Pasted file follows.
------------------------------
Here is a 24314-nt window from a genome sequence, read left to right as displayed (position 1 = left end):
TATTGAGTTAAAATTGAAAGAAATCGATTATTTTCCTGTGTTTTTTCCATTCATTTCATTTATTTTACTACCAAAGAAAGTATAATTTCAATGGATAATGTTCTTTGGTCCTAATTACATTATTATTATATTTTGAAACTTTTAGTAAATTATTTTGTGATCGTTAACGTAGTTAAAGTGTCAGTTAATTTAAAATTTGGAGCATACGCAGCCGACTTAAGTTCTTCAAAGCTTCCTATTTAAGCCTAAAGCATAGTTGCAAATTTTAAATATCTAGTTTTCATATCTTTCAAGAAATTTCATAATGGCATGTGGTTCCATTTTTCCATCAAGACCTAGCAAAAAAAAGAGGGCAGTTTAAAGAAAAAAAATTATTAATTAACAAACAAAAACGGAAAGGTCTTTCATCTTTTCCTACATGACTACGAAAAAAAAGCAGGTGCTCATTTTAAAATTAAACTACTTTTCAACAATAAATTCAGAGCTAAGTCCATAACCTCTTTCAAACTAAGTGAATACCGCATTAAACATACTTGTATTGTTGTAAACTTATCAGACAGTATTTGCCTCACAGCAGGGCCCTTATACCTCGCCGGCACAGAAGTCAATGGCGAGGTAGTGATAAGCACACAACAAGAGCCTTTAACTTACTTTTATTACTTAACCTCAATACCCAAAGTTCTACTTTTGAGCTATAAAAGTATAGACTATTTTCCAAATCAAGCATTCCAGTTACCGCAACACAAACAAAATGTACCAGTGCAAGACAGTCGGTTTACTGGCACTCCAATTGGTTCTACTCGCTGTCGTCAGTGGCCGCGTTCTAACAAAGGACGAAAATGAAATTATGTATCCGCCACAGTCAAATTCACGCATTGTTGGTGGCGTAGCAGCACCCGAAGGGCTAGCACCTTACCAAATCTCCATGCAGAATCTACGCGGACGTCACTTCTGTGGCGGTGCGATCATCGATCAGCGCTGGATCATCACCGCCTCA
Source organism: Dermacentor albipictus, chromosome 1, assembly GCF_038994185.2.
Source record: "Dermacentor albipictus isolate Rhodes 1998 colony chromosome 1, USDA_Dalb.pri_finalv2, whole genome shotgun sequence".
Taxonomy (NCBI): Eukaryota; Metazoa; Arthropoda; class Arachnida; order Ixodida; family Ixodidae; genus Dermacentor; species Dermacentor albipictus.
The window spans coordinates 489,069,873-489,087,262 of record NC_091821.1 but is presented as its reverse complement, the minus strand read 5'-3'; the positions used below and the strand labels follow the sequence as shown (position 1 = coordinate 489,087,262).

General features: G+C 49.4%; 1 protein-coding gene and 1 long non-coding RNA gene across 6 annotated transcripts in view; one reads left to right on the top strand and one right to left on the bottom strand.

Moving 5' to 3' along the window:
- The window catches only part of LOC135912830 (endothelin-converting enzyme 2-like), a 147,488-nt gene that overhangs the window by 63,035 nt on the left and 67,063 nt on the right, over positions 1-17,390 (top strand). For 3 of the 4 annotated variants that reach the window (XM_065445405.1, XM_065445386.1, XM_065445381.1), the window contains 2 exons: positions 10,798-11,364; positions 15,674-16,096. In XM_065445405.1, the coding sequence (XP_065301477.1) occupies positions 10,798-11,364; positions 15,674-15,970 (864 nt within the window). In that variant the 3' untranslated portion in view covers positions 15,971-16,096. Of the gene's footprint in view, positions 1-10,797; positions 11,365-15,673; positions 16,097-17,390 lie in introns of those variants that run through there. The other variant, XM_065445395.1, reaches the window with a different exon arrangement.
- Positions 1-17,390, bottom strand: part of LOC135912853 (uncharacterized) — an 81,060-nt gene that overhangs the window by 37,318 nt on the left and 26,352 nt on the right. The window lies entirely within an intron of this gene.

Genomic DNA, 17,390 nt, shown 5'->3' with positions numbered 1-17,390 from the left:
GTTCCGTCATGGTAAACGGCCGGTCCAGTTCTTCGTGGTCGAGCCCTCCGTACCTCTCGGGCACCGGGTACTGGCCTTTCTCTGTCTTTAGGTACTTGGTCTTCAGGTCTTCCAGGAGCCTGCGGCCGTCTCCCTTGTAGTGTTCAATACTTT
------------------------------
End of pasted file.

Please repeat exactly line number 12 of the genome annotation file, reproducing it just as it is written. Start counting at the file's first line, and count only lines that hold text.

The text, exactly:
GTTCCGTCATGGTAAACGGCCGGTCCAGTTCTTCGTGGTCGAGCCCTCCGTACCTCTCGGGCACCGGGTACTGGCCTTTCTCTGTCTTTAGGTACTTGGTCTTCAGGTCTTCCAGGAGCCTGCGGCCGTCTCCCTTGTAGTGTTCAATACTTT